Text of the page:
By ADAM JAMES
While many older individuals see the volatile cryptocurrency market as proving too wild for their taste, millennials prefer to put their money in Bitcoin and alternative cryptocurrencies (altcoins) – as opposed to established stocks and bonds.
As is the case with this writer, many millennials have become disillusioned with the traditional stock market after the 2008 financial crisis – which happened while many millennials had only recently finished high school.
According to MarketWatch, over 82% of millennials claim their investment decisions are influenced by the economic crisis, which saw important players of major banks receive generous bonuses after nearly bankrupting the economy by losing $14 trillion in wealth. Many people lost their jobs, while also losing large portions of their personal wealth.
Because of this formative financial influence, millennials simply don’t trust the stock market. According to one study:
Just 33% of millennials say that they own stock, compared to 51% of Gen Xers (ages 36-51) and 48% of Baby Boomers (ages 52-70).
Another study asked participants where they would invest $5000 if they could only put it in one place. Unsurprisingly, 13% of millennials chose cryptocurrency, compared to just 3% of those between the ages 45 to 64. Bitcoin proponent Julia-Carolin Zeng claims this is largely due to the financial crisis, stating:
Bitcoin’s anti-establishment roots and decentralized system brings with it the hope for a new economy that puts people over corporations. This is an extremely appealing message to millennials who watched their job outlooks dwindle as the financial crisis unfolded in tandem with their first-ever entry into the job market.
WHO NEEDS THE OLD WAY?
Of course, the 2008 financial crisis isn’t the only catalyst for millennials investing in cryptocurrency.
Some investors, like Chris Hughes – a 30-year-old American expat lifestyle entrepreneur who specializes in building up systems so people can have more success and more free time enjoy life – prefers investing in cryptocurrencies for the utility, explaining:
I chose to invest in crypto when I was in Thailand and I realized just how difficult it was to transfer funds globally using the traditional systems in place. With how fast the internet has evolved, it made no sense why it still took a minimum of 3-4 days for bank transfers to take place. Cryptocurrencies can do this in minutes, it just makes more sense.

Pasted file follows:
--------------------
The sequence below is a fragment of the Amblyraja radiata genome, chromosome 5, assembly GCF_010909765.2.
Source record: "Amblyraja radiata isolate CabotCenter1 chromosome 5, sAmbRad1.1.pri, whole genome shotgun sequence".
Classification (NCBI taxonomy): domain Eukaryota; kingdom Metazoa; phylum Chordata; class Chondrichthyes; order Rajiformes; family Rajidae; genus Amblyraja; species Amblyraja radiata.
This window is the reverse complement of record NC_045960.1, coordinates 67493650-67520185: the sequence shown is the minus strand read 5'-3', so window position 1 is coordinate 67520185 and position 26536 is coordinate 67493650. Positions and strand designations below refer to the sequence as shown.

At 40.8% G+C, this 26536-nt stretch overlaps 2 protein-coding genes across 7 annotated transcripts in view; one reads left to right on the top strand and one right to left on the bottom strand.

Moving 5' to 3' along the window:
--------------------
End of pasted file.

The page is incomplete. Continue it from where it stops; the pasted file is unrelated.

Hughes made his first cryptocurrency purchase when he invested in Bitcoin when it was $1,580.71.
Others, like Kyle Baird – a 30-year-old American expat teacher and photographer residing in Hanoi, Vietnam – see investments in cryptocurrency as a sort of “savings account” with the potential for higher returns than traditional investments, explaining:
I had what was basically all my savings previously in some stocks and a DRIP fund. These both had, at the time, made me more money than a traditional savings account would have. I was still unhappy with the returns and had been hearing about lots of people getting involved in cryptocurrency. I started to do as much reading and learning as I could and finally started to pull my stock market funds to try my hand at crypto. I saw huge returns at the beginning of the late 2017 bull run and it got me hungry to keep the profits rolling in.
Regardless of the reason, it’s abundantly clear that millennials are more willing to put their faith into cryptocurrencies and go along for the ride—no matter how volatile.
Are you a millennial who owns cryptocurrency? Have your investment decisions been influenced by the 2008 financial crisis? Let us know in the comments below!
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